The Windows 8 Metro SwapChainBackgroundPanel
Microsoft has provided a nice facility for inter-operation between XAML user interface elements and DirectX graphics: the SwapChainBackgroundPanel. In fact they have provided three alternatives, but here we focus on the high performance alternative that also leaves most control to the developer.
Microsoft was kind enough to provide a sample program that shows how to use the SwapChainBackgroundPanel. However, this program also does a fairly large number of other things. So, I decided to create a small project in which the use of the SwapChainBackgroundPanel is central, but that can also be used as a starting point for a larger program.
You can download the Visual Studio 2012 project from here. You will need Windows 8 (Release Preview) and Visual Studio 2012 (Release Candidate) to build and run the application.
The starter project combines elements from the XAML DirectX 3D shooting game sample (which exemplifies the use of the SwapChainBackgroundPanel, with elements of the standard Visual Studio Metro DirectX application template. All the application does is show a rotating colored cube.
Well, that is not entirely true. Couldn’t resist the temptation to add a slider (and a data bound TextBox that shows the value) that controls the rotation speed and direction of the cube.
The behavior of the slider is not (yet) as desired, see this screen capture video; the slider moves uncontrollably back and forth (albeit once in each direction) when the setting has changed. I’ve issued a feedback item for this, and trust that this problem will be solved in the RTM version.
Some other controls also suffer from this type of problems concerning the sharing of screen ’real estate’ between raw DirectX and the XAML render engine, try e.g. the ComboBox control.
The project setup follows a specific pattern. A Visual C++ project may collect files in filters – much like folders, but not physical. A blank Metro style project already contains the Assets and Common filters, for Metro specific files. I found it is becoming standard practice to collect basic DirectX code under a DirectXBase filter. This filter hides all DirectX related code the can easily be reused in other projects. The Precompiled Headers filter hides just what it says it will hide. It advances build performance (pretty much) to collect all standard and / or multiply used headers in pch.h. For application specific rendering you create your own render engine – hidden by the Render Engines filter. Your render engine will use Shaders – see the Shaders filter. Finally, application specific DirectX render logic, like your standard Update method, is situated in the custom Controller class, hidden by the Controllers filter. Architecturally speaking, the Controller class inherits from RenderEngine, which in turn inherits from DirectXBase. The App class is responsible for application management, and the MainPage class is responsible for management of the visual state.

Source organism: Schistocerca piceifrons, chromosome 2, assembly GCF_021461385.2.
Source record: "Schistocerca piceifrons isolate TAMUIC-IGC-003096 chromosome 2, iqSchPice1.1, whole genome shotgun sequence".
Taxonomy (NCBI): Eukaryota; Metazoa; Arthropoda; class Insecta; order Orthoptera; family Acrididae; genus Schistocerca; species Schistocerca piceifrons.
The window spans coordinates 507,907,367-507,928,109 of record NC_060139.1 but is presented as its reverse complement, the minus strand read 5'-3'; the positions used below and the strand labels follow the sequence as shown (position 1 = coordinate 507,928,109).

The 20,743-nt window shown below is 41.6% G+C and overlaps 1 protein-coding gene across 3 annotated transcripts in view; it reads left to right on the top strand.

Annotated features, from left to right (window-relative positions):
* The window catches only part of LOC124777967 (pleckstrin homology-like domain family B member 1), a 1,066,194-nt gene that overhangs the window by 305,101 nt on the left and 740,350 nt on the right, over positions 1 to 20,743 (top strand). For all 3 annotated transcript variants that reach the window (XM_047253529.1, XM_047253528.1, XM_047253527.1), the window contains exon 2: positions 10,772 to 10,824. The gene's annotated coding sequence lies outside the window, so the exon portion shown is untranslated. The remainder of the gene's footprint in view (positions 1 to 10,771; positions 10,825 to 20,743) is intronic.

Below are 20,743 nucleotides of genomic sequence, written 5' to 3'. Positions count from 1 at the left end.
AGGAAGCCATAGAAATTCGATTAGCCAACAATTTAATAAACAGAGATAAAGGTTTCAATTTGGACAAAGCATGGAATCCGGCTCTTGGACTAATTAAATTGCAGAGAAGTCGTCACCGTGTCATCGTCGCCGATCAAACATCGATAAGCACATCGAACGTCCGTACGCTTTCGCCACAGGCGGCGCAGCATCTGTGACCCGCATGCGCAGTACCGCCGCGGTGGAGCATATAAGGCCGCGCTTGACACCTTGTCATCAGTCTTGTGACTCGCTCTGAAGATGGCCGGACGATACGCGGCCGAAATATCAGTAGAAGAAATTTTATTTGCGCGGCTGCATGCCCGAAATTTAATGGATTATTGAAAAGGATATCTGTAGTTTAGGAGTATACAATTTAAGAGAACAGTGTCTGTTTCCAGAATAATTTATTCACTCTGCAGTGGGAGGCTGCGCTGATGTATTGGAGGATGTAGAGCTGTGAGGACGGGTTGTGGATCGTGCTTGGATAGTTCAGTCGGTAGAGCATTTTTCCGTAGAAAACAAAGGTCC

The intended architecture is also depicted in the UML class diagram below.
This setup is a copy of the shooting game sample. It seems, however, more natural to attach the controller to the MainPage, since the SwapChainBackgroundPanel, which provide the render surface for the DirectX code is in the MainPage as well.
Of course, If you really want to do a clean job, you could separate off the DirectX part into a WinRT dll. This would allow for reuse and interop with C# code. Alternatively, the controller for the SwapChainBackgroundPanel could be attached to, conforming to the MVVM pattern. At this point, however, I was happy to have a working first application and left pimping up the project for another occasion.